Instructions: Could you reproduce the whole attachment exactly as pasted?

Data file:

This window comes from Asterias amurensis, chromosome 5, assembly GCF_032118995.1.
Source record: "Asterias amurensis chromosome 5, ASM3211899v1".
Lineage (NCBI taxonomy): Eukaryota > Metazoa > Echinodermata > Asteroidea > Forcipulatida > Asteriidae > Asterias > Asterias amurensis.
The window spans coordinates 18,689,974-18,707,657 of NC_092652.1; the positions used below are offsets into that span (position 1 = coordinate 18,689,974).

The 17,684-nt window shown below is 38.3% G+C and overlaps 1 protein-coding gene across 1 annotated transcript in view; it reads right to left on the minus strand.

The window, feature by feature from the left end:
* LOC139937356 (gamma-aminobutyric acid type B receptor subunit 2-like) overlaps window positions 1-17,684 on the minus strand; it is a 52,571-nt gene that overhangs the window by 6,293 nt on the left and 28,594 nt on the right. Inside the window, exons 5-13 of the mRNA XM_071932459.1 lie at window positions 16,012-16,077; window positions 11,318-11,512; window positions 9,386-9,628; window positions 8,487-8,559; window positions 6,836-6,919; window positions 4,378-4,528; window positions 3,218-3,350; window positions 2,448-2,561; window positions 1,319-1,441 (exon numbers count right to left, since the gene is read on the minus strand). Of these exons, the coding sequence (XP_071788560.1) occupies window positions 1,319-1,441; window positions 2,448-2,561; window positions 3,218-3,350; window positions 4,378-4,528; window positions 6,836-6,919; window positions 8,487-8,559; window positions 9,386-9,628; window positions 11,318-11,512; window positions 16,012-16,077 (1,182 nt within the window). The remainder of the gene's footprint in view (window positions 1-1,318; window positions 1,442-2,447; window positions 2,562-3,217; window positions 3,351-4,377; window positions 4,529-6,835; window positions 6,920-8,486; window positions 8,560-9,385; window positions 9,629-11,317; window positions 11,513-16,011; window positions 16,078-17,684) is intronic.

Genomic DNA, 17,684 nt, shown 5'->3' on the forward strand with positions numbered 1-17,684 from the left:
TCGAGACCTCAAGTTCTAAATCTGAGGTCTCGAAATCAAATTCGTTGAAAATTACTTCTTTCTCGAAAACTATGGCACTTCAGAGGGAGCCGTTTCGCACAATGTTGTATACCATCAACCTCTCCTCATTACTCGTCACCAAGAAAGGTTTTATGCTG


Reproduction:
This window comes from Asterias amurensis, chromosome 5, assembly GCF_032118995.1.
Source record: "Asterias amurensis chromosome 5, ASM3211899v1".
Lineage (NCBI taxonomy): Eukaryota > Metazoa > Echinodermata > Asteroidea > Forcipulatida > Asteriidae > Asterias > Asterias amurensis.
The window spans coordinates 18,689,974-18,707,657 of NC_092652.1; the positions used below are offsets into that span (position 1 = coordinate 18,689,974).

The 17,684-nt window shown below is 38.3% G+C and overlaps 1 protein-coding gene across 1 annotated transcript in view; it reads right to left on the minus strand.

The window, feature by feature from the left end:
* LOC139937356 (gamma-aminobutyric acid type B receptor subunit 2-like) overlaps window positions 1-17,684 on the minus strand; it is a 52,571-nt gene that overhangs the window by 6,293 nt on the left and 28,594 nt on the right. Inside the window, exons 5-13 of the mRNA XM_071932459.1 lie at window positions 16,012-16,077; window positions 11,318-11,512; window positions 9,386-9,628; window positions 8,487-8,559; window positions 6,836-6,919; window positions 4,378-4,528; window positions 3,218-3,350; window positions 2,448-2,561; window positions 1,319-1,441 (exon numbers count right to left, since the gene is read on the minus strand). Of these exons, the coding sequence (XP_071788560.1) occupies window positions 1,319-1,441; window positions 2,448-2,561; window positions 3,218-3,350; window positions 4,378-4,528; window positions 6,836-6,919; window positions 8,487-8,559; window positions 9,386-9,628; window positions 11,318-11,512; window positions 16,012-16,077 (1,182 nt within the window). The remainder of the gene's footprint in view (window positions 1-1,318; window positions 1,442-2,447; window positions 2,562-3,217; window positions 3,351-4,377; window positions 4,529-6,835; window positions 6,920-8,486; window positions 8,560-9,385; window positions 9,629-11,317; window positions 11,513-16,011; window positions 16,078-17,684) is intronic.

Genomic DNA, 17,684 nt, shown 5'->3' on the forward strand with positions numbered 1-17,684 from the left:
TCGAGACCTCAAGTTCTAAATCTGAGGTCTCGAAATCAAATTCGTTGAAAATTACTTCTTTCTCGAAAACTATGGCACTTCAGAGGGAGCCGTTTCGCACAATGTTGTATACCATCAACCTCTCCTCATTACTCGTCACCAAGAAAGGTTTTATGCTG